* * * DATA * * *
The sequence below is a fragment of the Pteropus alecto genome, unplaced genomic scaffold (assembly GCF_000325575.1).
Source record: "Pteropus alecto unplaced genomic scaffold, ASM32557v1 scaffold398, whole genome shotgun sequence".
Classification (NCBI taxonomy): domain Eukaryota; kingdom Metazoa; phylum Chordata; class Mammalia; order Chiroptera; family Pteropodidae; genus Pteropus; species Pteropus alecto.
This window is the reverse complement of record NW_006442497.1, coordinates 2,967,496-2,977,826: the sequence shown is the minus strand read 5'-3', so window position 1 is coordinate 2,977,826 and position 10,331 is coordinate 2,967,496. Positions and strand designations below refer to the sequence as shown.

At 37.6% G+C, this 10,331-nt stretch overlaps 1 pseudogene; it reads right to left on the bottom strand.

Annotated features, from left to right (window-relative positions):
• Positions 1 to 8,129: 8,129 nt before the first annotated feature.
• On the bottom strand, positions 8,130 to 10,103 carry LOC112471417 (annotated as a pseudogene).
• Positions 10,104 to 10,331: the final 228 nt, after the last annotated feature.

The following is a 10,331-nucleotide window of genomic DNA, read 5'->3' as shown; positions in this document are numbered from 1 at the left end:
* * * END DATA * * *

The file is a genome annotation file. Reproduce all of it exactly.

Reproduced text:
The sequence below is a fragment of the Pteropus alecto genome, unplaced genomic scaffold (assembly GCF_000325575.1).
Source record: "Pteropus alecto unplaced genomic scaffold, ASM32557v1 scaffold398, whole genome shotgun sequence".
Classification (NCBI taxonomy): domain Eukaryota; kingdom Metazoa; phylum Chordata; class Mammalia; order Chiroptera; family Pteropodidae; genus Pteropus; species Pteropus alecto.
This window is the reverse complement of record NW_006442497.1, coordinates 2,967,496-2,977,826: the sequence shown is the minus strand read 5'-3', so window position 1 is coordinate 2,977,826 and position 10,331 is coordinate 2,967,496. Positions and strand designations below refer to the sequence as shown.

At 37.6% G+C, this 10,331-nt stretch overlaps 1 pseudogene; it reads right to left on the bottom strand.

Annotated features, from left to right (window-relative positions):
• Positions 1 to 8,129: 8,129 nt before the first annotated feature.
• On the bottom strand, positions 8,130 to 10,103 carry LOC112471417 (annotated as a pseudogene).
• Positions 10,104 to 10,331: the final 228 nt, after the last annotated feature.

The following is a 10,331-nucleotide window of genomic DNA, read 5'->3' as shown; positions in this document are numbered from 1 at the left end: